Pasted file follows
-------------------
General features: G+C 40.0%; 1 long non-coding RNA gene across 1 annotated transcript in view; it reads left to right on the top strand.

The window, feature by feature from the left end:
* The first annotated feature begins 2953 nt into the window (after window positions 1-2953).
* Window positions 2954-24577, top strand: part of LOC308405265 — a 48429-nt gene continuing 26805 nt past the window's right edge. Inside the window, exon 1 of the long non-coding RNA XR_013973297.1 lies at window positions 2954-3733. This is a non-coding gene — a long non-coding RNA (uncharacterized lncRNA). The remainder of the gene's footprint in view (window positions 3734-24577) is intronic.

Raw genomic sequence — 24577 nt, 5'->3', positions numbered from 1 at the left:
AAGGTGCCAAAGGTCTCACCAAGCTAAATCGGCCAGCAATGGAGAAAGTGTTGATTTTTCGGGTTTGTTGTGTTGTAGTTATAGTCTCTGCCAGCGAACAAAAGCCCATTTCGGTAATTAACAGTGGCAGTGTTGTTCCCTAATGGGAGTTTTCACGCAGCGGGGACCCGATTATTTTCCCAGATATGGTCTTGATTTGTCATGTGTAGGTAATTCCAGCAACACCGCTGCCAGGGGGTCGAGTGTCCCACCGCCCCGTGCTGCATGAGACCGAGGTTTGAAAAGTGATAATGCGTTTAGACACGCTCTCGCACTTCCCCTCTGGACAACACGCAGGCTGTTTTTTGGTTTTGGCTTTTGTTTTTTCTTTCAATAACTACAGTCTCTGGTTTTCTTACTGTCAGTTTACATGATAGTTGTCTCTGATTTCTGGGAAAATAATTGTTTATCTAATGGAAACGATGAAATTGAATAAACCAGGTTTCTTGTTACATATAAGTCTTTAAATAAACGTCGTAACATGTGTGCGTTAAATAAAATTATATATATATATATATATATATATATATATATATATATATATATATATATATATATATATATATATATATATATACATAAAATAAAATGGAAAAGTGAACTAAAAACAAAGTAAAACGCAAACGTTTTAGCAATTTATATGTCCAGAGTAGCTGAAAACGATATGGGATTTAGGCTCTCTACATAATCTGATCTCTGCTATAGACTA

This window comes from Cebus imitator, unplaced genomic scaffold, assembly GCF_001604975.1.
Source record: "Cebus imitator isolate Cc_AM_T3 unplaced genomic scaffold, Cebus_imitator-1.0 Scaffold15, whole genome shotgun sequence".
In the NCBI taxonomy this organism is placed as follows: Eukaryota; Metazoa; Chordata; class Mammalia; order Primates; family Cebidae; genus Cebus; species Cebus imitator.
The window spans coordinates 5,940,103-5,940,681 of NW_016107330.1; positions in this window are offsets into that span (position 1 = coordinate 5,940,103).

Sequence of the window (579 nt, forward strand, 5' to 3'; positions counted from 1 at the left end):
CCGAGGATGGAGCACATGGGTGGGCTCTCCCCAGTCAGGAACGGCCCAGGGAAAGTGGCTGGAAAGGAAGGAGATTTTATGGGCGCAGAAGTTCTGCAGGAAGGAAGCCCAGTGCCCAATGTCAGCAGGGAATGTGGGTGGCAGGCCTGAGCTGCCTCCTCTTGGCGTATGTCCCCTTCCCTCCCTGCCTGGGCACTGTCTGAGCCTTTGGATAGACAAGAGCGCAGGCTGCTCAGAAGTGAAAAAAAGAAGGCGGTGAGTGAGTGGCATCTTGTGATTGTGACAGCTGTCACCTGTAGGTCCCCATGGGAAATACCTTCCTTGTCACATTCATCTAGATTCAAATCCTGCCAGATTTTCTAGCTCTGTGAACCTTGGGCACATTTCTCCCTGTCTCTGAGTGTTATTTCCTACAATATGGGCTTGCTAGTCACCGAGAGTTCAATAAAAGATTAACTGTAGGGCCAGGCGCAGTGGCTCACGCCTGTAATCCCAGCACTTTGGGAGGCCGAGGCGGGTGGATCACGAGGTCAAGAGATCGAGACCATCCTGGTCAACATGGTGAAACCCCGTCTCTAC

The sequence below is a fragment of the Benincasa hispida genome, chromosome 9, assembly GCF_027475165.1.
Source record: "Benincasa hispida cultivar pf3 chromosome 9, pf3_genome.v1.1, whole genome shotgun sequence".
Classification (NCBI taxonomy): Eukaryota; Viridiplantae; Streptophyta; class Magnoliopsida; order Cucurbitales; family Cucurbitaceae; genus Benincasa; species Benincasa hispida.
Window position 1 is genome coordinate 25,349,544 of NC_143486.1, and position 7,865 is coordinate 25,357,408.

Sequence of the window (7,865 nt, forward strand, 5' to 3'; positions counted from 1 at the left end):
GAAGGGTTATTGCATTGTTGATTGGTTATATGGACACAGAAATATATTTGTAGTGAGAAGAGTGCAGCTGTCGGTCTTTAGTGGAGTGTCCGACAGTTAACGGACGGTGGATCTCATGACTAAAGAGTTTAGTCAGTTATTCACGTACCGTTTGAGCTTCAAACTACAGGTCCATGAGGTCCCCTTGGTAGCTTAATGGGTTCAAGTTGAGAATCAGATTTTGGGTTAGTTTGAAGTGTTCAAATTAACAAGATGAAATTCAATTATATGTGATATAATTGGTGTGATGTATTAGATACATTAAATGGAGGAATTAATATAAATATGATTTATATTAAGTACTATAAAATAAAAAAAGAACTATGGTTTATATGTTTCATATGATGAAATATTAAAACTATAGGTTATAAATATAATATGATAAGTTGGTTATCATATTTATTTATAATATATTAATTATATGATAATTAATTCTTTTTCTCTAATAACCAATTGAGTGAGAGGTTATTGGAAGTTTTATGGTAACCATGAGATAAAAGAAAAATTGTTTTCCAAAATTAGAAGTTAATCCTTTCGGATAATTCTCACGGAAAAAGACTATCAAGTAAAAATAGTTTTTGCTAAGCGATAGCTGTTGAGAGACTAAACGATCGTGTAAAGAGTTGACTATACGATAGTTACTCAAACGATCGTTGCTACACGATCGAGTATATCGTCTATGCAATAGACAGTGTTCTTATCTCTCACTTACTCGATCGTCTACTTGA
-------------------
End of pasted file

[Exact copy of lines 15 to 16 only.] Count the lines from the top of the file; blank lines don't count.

Classification (NCBI taxonomy): Eukaryota; Viridiplantae; Streptophyta; class Magnoliopsida; order Cucurbitales; family Cucurbitaceae; genus Benincasa; species Benincasa hispida.
Window position 1 is genome coordinate 25,349,544 of NC_143486.1, and position 7,865 is coordinate 25,357,408.